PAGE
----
I learnt about this technique from Lee Varis. The skin tone is the most important color in any portrait so we just have to get it right.
I have this candid image of my sister. As you see the skin color in the image has too much magenta and cyan.
Yes, I know the background is overexposed. This is a common problem when shooting on a bright sunny day. We will take care of the background later. For now let us correct the skin tone.
Sampling the skin tone
To evaluate the skin tone, we need to place a sampler. Select the Color Sample tool (under the Eyedropper tool) and place the sampler on the skin. Make sure your sample size is not Point Sample, as you do not want to sample only the noise in the image.
In the Info palette (Window > Info), you see the info about the pixels you sampled. By default, you see the RGB values. Click the little Eyedropper icon near the RGB info for your sample and select CMYK from the drop-down menu (see the screenshot on the left).
A good skin tone for a Caucasian has about 35% magenta, 40% yellow and only 10% cyan. Well our sample has 40% magenta, 27% yellow and 37% cyan. You see we have a little bit too much magenta, a way too much cyan and not enough yellow. Let’s try and fix it.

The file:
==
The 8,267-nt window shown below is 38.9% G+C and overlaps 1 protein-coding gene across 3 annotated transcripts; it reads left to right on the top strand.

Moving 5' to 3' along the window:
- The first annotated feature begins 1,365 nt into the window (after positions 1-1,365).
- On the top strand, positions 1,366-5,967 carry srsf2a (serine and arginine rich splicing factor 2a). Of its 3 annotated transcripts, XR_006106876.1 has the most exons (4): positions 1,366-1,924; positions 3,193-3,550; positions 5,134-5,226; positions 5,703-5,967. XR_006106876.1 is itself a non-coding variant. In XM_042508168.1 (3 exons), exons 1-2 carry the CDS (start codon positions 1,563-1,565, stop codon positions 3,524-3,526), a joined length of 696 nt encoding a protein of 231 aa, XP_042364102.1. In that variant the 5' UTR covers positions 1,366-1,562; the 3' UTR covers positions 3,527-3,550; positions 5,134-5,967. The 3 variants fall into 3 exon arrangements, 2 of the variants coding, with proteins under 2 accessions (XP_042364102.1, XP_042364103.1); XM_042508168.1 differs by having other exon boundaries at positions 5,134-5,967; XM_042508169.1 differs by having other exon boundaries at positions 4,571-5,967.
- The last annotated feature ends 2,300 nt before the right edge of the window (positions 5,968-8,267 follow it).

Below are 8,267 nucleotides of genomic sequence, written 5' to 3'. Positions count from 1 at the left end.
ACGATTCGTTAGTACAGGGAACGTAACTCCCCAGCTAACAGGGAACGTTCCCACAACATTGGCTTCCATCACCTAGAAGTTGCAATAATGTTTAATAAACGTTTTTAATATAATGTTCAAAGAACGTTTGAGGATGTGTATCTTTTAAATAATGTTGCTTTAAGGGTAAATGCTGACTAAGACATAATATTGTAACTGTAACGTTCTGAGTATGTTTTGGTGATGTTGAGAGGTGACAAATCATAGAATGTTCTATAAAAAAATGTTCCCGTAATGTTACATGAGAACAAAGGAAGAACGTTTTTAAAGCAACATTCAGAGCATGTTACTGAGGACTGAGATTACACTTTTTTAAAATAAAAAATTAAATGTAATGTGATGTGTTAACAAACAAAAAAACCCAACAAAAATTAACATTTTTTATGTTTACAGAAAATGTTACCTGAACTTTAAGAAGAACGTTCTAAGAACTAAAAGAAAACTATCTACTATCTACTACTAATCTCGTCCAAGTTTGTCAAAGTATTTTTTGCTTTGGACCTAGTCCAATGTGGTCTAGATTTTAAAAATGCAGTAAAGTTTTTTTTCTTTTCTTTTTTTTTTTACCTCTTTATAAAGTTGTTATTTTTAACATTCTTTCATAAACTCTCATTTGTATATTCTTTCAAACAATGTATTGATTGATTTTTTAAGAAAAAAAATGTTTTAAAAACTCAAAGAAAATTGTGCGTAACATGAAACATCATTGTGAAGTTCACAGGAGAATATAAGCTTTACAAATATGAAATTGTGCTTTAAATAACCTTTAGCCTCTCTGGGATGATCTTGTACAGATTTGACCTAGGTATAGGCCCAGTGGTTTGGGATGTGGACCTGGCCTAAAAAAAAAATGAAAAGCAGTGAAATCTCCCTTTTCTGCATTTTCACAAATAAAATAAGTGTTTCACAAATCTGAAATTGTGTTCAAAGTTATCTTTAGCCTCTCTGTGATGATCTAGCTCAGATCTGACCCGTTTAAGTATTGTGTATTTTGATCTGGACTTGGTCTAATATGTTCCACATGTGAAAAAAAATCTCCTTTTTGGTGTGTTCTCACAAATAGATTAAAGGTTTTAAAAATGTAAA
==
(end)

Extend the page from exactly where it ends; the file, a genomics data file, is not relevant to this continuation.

You have to take it for a rule to use a new layer for each adjustment. This gives you a chance to back off if you do not like anything about the final result you get. It can save you lots of time if the client does not like something in the image and you have to tweak it again.
Create a new Curves Adjustment layer (click Create New Fill or Adjustment Layer icon at the bottom of the Layers palette and select Curves; you can see the icon hints when hovering over them with your mouse).
We will be correcting individual channels—red, green and blue. So select Red from the Channel drop-down menu. Hold down the Shift and Ctrl keys on the keyboard and click on the color sampler in the image to get the point for the skin tone on the curve (see the screenshot on the right).
We have a curious situation here. Our sampler values are in CMYK while our channels allow us to edit RGB values. However, this is not a problem. Remember:
- To reduce cyan, you add red.
- To reduce yellow, you add blue.
- To reduce magenta, you add green.
And vice versa:
- To add cyan, you reduce red.
- To add yellow, you reduce blue.
- To add magenta, you reduce green.
It is not that difficult as it may look. When you click the point on the curve, you can use the arrow keys on the keyboard to move it up or down. These are the final curves for our Red, Green and Blue channels.
The screenshot on the right shows the result we’ve got.
Then we used the Healing Brush to lighten up the shadows under the eyes and the Spot Healing Tool to remove some skin defects. Of course, the image needs more retouching, but we will do this in another tutorial. For now, just look how much you can improve an image by adjusting the color of the skin tone.
See you next time.